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Cardiac Steatosis in Diabetes Mellitus

A 1H-Magnetic Resonance Spectroscopy Study
Originally published 2007;116:1170–1175


Background— The risk of heart failure in type 2 diabetes mellitus is greater than can be accounted for by hypertension and coronary artery disease. Rodent studies indicate that in obesity and type 2 diabetes mellitus, lipid overstorage in cardiac myocytes produces lipotoxic intermediates that cause apoptosis, which leads to heart failure. In humans with diabetes mellitus, cardiac steatosis previously has been demonstrated in explanted hearts of patients with end-stage nonischemic cardiomyopathy. Whether cardiac steatosis precedes the onset of cardiomyopathy in individuals with impaired glucose tolerance or in patients with type 2 diabetes mellitus is unknown.

Methods and Results— To represent the progressive stages in the natural history of type 2 diabetes mellitus, we stratified 134 individuals (age 45±12 years) into 1 of 4 groups: (1) lean normoglycemic (lean), (2) overweight and obese normoglycemic (obese), (3) impaired glucose tolerance, and (4) type 2 diabetes mellitus. Localized 1H magnetic resonance spectroscopy and cardiac magnetic resonance imaging were used to quantify myocardial triglyceride content and left ventricular function, respectively. Compared with lean subjects, myocardial triglyceride content was 2.3-fold higher in those with impaired glucose tolerance and 2.1-fold higher in those with type 2 diabetes mellitus (P<0.05). Left ventricular ejection fraction was normal and comparable across all groups.

Conclusions— In humans, impaired glucose tolerance is accompanied by cardiac steatosis, which precedes the onset of type 2 diabetes mellitus and left ventricular systolic dysfunction. Thus, lipid overstorage in human cardiac myocytes is an early manifestation in the pathogenesis of type 2 diabetes mellitus and is evident in the absence of heart failure.

The obesity epidemic has led to a parallel rise in the prevalence of type 2 diabetes mellitus (T2D), with its attendant risk of cardiovascular disability and death.1,2 The risk for heart failure in T2D is greater than can be accounted for by traditional antecedent factors such as hypertension and coronary artery disease.3 Altered substrate metabolism is thought to contribute importantly to dysfunction of the diabetic heart.4–8 In obesity and T2D, the contribution of glucose oxidation to cardiac energetics is less than normal, and the reliance on fatty acid metabolism is enhanced.9

Editorial p 1110

Clinical Perspective p 1175

Exactly how such metabolic derangements lead to cardiac dysfunction is unknown, but one increasingly popular theory involves lipid overstorage and lipotoxic injury to cardiomyocytes.10–14 In the setting of excessive free fatty acid delivery associated with obesity and T2D, fatty acid uptake by cardiac myocytes likely exceeds mitochondrial oxidative capacity, which may be additionally impaired by several putative mechanisms (including increased expression of uncoupling proteins by reactive oxygen species and lipid peroxidation products).9 The resultant lipid overstorage (ie, cardiac steatosis) produces lipotoxic intermediates such as ceramide that increase production of reactive oxygen species and cause apoptosis.11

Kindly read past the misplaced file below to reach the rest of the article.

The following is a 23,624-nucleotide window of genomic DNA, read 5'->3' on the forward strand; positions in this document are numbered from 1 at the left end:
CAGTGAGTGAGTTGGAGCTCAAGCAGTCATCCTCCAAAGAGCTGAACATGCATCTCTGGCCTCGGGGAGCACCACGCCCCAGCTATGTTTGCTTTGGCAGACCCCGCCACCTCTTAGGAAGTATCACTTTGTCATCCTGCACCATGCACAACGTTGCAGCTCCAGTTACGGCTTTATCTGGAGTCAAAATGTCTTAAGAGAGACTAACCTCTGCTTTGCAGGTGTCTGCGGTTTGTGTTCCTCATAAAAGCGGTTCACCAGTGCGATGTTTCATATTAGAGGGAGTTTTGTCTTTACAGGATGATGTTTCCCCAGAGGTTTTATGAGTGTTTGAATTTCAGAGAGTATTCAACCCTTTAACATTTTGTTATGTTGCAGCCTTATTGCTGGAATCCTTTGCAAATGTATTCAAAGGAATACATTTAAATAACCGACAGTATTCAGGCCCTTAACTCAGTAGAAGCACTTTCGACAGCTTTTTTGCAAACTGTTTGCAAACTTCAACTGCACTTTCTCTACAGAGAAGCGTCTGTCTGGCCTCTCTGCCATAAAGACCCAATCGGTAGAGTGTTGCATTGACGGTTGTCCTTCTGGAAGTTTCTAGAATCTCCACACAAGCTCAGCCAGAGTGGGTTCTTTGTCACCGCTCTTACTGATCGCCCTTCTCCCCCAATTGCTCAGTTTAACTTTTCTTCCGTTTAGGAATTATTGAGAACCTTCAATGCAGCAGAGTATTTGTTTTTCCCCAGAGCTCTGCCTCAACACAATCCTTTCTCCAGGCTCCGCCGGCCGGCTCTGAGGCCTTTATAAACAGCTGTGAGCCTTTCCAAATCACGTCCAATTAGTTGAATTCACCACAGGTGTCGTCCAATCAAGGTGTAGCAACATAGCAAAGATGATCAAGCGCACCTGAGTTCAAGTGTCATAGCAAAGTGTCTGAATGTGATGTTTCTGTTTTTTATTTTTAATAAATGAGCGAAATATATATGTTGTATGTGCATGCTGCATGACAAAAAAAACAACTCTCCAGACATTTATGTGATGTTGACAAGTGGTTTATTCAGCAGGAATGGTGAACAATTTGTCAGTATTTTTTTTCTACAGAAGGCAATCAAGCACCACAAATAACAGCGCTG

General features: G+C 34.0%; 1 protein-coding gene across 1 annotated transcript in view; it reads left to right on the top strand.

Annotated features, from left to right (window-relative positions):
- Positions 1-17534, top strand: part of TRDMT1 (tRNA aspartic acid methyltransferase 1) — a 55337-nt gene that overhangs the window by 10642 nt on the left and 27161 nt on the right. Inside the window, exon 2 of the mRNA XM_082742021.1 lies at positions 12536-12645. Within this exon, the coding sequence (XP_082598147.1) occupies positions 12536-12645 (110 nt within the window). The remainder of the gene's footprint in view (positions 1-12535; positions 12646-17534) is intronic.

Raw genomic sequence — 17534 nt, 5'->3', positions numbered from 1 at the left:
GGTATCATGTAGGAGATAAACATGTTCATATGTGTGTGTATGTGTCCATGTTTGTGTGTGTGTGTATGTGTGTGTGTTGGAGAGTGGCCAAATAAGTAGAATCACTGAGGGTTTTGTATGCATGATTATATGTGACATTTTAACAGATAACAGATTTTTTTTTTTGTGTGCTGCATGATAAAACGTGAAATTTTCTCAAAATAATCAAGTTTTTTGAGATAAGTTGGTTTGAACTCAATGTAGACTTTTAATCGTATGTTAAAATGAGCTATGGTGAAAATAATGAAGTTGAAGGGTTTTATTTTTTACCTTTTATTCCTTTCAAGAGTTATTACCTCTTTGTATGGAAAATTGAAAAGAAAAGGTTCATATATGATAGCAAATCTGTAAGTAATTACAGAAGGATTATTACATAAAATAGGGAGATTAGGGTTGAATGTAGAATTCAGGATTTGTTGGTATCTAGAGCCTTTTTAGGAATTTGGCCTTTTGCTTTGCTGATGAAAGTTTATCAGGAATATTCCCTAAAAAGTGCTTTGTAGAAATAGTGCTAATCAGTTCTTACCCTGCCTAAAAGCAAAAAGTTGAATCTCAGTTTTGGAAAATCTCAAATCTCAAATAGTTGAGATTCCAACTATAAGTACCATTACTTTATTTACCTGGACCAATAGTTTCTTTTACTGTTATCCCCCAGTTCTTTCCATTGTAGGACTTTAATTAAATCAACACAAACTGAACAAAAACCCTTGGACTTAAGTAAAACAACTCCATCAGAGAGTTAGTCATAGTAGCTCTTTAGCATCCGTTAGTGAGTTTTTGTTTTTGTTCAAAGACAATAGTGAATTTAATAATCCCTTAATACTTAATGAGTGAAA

These mechanistic conclusions have been derived mainly from rodent models,15–19 with translational human research being far less developed. One previous human study using oil red O staining of explanted hearts at the time of cardiac transplantation demonstrated cardiac steatosis in diabetic patients with heart failure.14 Whether cardiac steatosis is the cause or the consequence of the heart failure is unknown. Using in vivo magnetic resonance spectroscopy (MRS), here, we demonstrate cardiac steatosis in individuals with impaired glucose tolerance (IGT) and in patients with T2D.



We recruited 177 participants for the present study. Cardiac spectra from 43 participants were distorted by motion and were excluded from analysis. The remaining 134 participants completed all study procedures and were included in the final analysis.

The Institutional Review Board at the University of Texas Southwestern Medical Center approved all experimental protocols, and all participants provided written informed consent before their participation in the study, according to the guidelines established in the Declaration of Helsinki. Nondiabetic subjects were recruited from the Dallas Heart Study database, a population-based random sample of Dallas County, Tex, residents who agreed to have multiple assessments of risk factors for cardiovascular disease, including cardiac imaging.20 Subjects with T2D were recruited from the Diabetes Clinic at Parkland Memorial Hospital in Dallas. Nondiabetic subjects were seen in the outpatient General Clinical Research Center in a fasted state to determine glucose tolerance. All subjects had height, weight, and blood pressure measured before magnetic resonance imaging and spectroscopy.